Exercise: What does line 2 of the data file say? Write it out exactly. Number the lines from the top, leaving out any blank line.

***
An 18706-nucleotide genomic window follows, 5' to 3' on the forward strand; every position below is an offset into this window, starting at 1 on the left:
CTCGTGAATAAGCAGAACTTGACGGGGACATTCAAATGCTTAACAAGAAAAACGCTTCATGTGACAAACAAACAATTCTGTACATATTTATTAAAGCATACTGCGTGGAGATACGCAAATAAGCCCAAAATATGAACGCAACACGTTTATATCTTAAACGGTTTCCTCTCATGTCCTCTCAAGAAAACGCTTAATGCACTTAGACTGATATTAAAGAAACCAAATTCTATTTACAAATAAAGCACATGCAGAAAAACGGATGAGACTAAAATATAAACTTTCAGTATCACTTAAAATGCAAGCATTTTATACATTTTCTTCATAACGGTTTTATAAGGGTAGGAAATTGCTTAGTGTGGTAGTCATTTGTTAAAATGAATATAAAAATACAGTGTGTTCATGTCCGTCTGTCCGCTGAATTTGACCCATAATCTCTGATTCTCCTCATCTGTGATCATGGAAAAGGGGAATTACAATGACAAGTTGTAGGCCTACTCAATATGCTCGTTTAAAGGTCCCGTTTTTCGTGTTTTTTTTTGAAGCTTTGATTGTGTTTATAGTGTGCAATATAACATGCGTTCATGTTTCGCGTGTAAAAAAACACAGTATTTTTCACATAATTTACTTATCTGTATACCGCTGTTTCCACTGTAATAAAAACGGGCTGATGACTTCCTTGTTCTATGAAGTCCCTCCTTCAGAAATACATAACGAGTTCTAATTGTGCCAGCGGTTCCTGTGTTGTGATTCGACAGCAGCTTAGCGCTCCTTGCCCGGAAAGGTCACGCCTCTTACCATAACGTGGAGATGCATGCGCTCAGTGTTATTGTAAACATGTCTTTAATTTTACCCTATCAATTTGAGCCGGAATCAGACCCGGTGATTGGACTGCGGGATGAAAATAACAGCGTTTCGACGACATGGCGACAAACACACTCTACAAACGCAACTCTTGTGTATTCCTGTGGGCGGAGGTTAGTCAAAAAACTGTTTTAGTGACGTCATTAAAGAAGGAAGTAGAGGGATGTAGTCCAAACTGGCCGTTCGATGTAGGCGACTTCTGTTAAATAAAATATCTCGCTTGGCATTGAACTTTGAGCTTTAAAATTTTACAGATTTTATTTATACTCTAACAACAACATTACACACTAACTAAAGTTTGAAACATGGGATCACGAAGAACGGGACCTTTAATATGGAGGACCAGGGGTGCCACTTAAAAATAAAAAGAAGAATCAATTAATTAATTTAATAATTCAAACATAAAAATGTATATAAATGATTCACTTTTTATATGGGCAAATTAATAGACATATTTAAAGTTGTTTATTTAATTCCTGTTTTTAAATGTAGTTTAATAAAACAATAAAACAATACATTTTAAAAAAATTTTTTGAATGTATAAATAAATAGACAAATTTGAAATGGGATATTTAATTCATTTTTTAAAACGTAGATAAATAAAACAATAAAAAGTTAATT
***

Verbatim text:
CTCGTGAATAAGCAGAACTTGACGGGGACATTCAAATGCTTAACAAGAAAAACGCTTCATGTGACAAACAAACAATTCTGTACATATTTATTAAAGCATACTGCGTGGAGATACGCAAATAAGCCCAAAATATGAACGCAACACGTTTATATCTTAAACGGTTTCCTCTCATGTCCTCTCAAGAAAACGCTTAATGCACTTAGACTGATATTAAAGAAACCAAATTCTATTTACAAATAAAGCACATGCAGAAAAACGGATGAGACTAAAATATAAACTTTCAGTATCACTTAAAATGCAAGCATTTTATACATTTTCTTCATAACGGTTTTATAAGGGTAGGAAATTGCTTAGTGTGGTAGTCATTTGTTAAAATGAATATAAAAATACAGTGTGTTCATGTCCGTCTGTCCGCTGAATTTGACCCATAATCTCTGATTCTCCTCATCTGTGATCATGGAAAAGGGGAATTACAATGACAAGTTGTAGGCCTACTCAATATGCTCGTTTAAAGGTCCCGTTTTTCGTGTTTTTTTTTGAAGCTTTGATTGTGTTTATAGTGTGCAATATAACATGCGTTCATGTTTCGCGTGTAAAAAAACACAGTATTTTTCACATAATTTACTTATCTGTATACCGCTGTTTCCACTGTAATAAAAACGGGCTGATGACTTCCTTGTTCTATGAAGTCCCTCCTTCAGAAATACATAACGAGTTCTAATTGTGCCAGCGGTTCCTGTGTTGTGATTCGACAGCAGCTTAGCGCTCCTTGCCCGGAAAGGTCACGCCTCTTACCATAACGTGGAGATGCATGCGCTCAGTGTTATTGTAAACATGTCTTTAATTTTACCCTATCAATTTGAGCCGGAATCAGACCCGGTGATTGGACTGCGGGATGAAAATAACAGCGTTTCGACGACATGGCGACAAACACACTCTACAAACGCAACTCTTGTGTATTCCTGTGGGCGGAGGTTAGTCAAAAAACTGTTTTAGTGACGTCATTAAAGAAGGAAGTAGAGGGATGTAGTCCAAACTGGCCGTTCGATGTAGGCGACTTCTGTTAAATAAAATATCTCGCTTGGCATTGAACTTTGAGCTTTAAAATTTTACAGATTTTATTTATACTCTAACAACAACATTACACACTAACTAAAGTTTGAAACATGGGATCACGAAGAACGGGACCTTTAATATGGAGGACCAGGGGTGCCACTTAAAAATAAAAAGAAGAATCAATTAATTAATTTAATAATTCAAACATAAAAATGTATATAAATGATTCACTTTTTATATGGGCAAATTAATAGACATATTTAAAGTTGTTTATTTAATTCCTGTTTTTAAATGTAGTTTAATAAAACAATAAAACAATACATTTTAAAAAAATTTTTTGAATGTATAAATAAATAGACAAATTTGAAATGGGATATTTAATTCATTTTTTAAAACGTAGATAAATAAAACAATAAAAAGTTAATT